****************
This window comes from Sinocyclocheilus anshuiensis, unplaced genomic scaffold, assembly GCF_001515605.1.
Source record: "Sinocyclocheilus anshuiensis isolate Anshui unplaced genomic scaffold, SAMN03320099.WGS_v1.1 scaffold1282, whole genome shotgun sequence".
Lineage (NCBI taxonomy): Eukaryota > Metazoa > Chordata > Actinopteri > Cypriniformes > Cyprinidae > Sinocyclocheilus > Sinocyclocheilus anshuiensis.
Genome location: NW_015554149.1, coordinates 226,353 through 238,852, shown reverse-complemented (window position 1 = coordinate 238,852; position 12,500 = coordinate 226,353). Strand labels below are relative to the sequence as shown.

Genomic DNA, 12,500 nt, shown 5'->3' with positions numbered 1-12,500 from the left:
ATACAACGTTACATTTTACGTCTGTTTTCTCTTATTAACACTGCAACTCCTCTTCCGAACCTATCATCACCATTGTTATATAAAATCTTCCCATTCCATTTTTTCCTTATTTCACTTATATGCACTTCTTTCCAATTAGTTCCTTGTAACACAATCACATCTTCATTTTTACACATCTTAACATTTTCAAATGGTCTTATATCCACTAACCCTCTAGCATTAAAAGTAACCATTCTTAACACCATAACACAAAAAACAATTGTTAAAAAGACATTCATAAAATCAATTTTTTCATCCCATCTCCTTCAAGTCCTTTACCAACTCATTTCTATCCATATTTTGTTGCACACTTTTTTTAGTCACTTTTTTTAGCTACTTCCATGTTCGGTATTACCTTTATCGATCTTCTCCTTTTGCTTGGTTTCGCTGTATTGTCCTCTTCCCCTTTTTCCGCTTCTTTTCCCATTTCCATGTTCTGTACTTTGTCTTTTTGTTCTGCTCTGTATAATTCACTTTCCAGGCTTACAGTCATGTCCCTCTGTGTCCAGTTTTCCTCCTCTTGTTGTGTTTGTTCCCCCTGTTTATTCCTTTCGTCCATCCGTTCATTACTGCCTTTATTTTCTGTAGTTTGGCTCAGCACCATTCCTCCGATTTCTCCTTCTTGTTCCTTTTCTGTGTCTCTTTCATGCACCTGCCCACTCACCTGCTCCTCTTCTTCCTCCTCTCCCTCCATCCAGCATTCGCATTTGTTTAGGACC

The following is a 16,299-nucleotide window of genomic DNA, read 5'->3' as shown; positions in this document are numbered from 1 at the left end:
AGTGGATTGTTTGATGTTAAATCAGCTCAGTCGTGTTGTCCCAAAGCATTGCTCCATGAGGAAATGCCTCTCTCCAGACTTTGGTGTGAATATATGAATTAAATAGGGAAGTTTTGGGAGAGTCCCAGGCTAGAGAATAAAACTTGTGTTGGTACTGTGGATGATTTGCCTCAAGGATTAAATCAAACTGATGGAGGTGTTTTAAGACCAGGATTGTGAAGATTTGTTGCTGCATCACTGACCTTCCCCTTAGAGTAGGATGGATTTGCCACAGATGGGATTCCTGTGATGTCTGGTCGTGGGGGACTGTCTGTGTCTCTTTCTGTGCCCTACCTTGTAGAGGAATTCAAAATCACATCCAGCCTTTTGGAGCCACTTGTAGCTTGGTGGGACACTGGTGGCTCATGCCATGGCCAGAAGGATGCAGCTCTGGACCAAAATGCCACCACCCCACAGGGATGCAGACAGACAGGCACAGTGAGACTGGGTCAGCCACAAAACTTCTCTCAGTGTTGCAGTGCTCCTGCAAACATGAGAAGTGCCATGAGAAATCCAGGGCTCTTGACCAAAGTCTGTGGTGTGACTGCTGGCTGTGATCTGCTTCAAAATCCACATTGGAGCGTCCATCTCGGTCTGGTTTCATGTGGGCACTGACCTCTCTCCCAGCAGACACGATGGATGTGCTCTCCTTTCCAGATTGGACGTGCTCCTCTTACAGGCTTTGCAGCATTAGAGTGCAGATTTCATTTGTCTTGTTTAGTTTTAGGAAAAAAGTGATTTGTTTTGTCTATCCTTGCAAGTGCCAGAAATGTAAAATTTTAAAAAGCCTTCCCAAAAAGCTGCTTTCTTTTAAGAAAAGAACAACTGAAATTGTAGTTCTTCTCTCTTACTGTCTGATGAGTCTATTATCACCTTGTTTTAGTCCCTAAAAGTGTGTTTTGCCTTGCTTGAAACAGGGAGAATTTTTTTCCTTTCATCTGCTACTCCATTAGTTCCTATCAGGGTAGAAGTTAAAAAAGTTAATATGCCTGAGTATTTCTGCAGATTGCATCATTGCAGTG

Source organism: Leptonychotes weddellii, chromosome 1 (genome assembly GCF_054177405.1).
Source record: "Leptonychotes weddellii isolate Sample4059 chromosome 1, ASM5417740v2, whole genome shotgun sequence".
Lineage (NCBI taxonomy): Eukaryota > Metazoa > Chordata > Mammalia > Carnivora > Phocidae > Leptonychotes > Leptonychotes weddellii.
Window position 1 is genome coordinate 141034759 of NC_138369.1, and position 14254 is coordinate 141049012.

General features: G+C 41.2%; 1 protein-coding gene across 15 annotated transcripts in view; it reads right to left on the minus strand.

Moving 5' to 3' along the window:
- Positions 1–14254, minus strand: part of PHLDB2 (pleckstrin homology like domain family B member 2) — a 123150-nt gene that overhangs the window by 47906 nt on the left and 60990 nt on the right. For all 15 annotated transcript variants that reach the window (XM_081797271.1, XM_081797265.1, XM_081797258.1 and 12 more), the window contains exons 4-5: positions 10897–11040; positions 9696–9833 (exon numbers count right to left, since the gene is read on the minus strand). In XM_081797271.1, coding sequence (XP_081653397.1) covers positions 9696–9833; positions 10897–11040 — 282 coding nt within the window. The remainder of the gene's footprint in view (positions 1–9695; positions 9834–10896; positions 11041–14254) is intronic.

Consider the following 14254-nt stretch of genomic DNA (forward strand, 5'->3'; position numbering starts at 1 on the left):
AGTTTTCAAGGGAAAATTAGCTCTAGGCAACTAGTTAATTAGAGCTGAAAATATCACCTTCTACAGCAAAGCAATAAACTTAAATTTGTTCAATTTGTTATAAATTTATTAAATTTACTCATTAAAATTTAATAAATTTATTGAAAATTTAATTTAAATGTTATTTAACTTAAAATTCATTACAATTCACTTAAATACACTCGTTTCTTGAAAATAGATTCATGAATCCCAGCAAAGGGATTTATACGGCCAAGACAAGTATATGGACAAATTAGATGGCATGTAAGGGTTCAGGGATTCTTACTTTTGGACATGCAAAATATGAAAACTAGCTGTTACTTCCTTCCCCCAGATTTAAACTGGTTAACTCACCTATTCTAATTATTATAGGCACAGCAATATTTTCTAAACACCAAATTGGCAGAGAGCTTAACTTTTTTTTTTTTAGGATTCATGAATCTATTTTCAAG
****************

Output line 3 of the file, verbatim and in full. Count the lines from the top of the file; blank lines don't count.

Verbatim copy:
Lineage (NCBI taxonomy): Eukaryota > Metazoa > Chordata > Actinopteri > Cypriniformes > Cyprinidae > Sinocyclocheilus > Sinocyclocheilus anshuiensis.